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Rise and Fall - Craig David ft Sting. watch

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    Bodybuilding Guide

    About this guide:

    This guide was written by imasillynarb, mad_monkey59, and Spider in response to the large number of threads asking for advice. Often these threads would descened into arguments, while the person who asked the question would often leave more confused than they were to start off with.

    This guide is by no means comprehensive or detailed; that would take far too long. It explains the core principles of bodybuilding, but the rest is left to you. Just like any other sport, you have to put your own work, and your own research into it. The basics are pretty much universal, and can apply to any beginner, but the more advanced topics such as training programs and specific excerices,as well as teh myriad of supplements, are left for the reader to investigate in detail. However, we have tried to provide a basic outline of these. What works for one person may not work for another; what we ahd success with may not apply to you. that's why it is imperative that you do your own research, and find out what works for YOU. We have tried to supply as many links to good articles and guides as we can when it comes to specifics, as we ourselves and many others have found them useful, and more importantly, easy to understand.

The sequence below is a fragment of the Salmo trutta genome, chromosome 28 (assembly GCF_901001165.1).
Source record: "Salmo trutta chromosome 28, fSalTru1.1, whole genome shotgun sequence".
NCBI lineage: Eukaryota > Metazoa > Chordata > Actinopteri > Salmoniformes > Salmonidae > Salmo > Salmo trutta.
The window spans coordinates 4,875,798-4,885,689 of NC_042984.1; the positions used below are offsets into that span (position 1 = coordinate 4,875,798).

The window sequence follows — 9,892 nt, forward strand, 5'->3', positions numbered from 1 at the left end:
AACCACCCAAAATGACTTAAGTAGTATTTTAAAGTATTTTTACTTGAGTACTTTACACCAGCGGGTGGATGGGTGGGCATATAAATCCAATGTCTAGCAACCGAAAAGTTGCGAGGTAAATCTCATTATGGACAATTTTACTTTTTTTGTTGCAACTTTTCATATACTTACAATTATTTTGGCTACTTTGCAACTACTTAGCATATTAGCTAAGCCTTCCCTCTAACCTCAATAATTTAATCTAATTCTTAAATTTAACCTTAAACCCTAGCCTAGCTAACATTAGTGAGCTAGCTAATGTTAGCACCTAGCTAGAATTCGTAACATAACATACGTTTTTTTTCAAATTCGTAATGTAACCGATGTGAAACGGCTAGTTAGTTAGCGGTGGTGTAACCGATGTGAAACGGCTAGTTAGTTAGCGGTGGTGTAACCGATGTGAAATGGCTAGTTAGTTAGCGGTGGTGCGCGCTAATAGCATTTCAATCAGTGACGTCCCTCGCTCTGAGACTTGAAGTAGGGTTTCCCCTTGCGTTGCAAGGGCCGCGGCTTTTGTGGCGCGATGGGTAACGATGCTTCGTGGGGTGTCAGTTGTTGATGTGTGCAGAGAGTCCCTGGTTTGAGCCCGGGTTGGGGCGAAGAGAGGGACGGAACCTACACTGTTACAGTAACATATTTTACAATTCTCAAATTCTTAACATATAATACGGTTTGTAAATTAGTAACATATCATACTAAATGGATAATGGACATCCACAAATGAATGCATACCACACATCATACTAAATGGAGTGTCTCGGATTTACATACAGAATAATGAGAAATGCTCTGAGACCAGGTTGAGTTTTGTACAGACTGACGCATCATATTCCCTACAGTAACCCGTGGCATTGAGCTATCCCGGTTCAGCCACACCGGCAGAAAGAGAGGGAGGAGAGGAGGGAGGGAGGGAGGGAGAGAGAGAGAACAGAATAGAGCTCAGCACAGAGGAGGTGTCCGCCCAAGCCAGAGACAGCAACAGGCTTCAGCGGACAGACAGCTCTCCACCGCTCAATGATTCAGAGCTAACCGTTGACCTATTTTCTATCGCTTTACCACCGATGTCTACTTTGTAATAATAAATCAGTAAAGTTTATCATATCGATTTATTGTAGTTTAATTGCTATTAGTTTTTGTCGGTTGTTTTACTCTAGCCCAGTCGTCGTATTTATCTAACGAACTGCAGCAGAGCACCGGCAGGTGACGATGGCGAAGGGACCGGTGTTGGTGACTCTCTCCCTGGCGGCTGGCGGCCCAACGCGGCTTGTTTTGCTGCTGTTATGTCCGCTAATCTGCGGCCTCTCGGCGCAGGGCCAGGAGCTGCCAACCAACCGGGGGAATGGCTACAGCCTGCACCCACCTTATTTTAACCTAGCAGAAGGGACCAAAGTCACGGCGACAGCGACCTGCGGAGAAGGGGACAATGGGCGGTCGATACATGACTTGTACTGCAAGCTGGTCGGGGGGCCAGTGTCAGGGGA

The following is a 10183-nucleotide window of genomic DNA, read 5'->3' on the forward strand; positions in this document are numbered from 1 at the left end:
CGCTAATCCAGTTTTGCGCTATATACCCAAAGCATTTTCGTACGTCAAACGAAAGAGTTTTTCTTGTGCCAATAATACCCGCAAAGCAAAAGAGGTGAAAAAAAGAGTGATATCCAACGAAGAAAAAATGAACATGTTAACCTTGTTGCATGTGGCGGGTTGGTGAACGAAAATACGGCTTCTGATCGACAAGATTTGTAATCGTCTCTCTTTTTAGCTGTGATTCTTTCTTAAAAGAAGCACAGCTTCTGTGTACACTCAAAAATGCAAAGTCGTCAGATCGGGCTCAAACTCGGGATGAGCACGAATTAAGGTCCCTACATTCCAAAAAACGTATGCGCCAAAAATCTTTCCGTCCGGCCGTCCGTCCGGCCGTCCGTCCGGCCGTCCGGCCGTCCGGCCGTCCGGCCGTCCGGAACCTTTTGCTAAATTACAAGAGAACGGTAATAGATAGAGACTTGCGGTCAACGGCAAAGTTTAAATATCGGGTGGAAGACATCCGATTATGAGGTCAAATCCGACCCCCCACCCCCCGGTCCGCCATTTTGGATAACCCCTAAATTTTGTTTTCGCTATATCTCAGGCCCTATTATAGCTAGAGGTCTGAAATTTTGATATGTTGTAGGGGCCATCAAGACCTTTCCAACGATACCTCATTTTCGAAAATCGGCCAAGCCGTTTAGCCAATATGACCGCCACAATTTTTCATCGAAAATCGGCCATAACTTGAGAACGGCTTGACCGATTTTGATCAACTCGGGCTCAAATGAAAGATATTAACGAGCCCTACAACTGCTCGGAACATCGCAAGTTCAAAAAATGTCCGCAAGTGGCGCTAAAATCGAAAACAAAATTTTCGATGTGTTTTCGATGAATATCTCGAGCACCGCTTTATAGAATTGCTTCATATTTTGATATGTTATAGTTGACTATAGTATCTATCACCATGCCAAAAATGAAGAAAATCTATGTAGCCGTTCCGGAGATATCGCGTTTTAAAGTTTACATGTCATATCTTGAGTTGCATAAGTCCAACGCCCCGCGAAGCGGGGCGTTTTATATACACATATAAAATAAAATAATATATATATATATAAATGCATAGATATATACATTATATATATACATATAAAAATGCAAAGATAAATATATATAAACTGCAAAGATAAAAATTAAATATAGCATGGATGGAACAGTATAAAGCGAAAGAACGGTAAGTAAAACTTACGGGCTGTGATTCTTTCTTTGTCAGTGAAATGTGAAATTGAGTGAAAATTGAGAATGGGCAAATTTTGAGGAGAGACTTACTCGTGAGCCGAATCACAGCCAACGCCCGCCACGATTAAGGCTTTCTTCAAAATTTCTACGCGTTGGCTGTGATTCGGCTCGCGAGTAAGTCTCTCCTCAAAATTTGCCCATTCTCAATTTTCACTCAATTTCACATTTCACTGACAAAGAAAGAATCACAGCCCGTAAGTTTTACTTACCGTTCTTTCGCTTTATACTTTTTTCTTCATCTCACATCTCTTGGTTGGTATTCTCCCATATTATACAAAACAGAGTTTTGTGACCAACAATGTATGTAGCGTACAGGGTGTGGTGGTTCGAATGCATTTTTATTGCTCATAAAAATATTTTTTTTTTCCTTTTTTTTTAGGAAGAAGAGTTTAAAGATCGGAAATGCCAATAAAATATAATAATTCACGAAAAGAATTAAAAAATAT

We decided to include a getting started sectiion initially, whcih tells you all you need to know to start out. But we have also discussed the main issues in depth later on, to help you with the specific areas you may need information on.

    Getting Started

    Often, the key to success in bodybuilding is a good focused starting point. This is vital if you haven't done any excericse seriously before, as it gets you into the good habits necessary for becoming a good bodybuilder.

    The first thing to remember is bodybuilding is a LONG TERM COMMITMENT. You cannot expect results overnight, or in weeks. You have to wait for a few months for progress to show, so dedication is of the utmost importance. Don't think about short term gains, they will only slow you down. This is why it is best to have a two month "induction" period, where you can learn the mental and physical skills needed. This in itself will be a test of dedication; those who arent dedicated will try and jump straight in, wanting immediate results and not feel like they are wasting two months. However, without the basic knoweldge, they will not get very far. Improper proper form will lead to lack of progres, and injuries, whcih will prevent any further gains. A bad diet and lifestyle will do much the same.

    First, get your body ready for the stresses that bodybuilding will put on you. Bodybuilding is built on three main principles, which can be summarised by " LIFT HEAVY, EAT HEAVY, REST HEAVY".

    Either get some weights and a bench, or join a gym. Ideally, you want to have someone else with you; not only will it be safer, but you'll be able to spot each others mistakes - something which is very hard to do when you're doing the excerices yourself! However, if you can't, then it doesn't make that much difference, it just requires extra discipline.

    First, have a look at the excerices for each bodypart at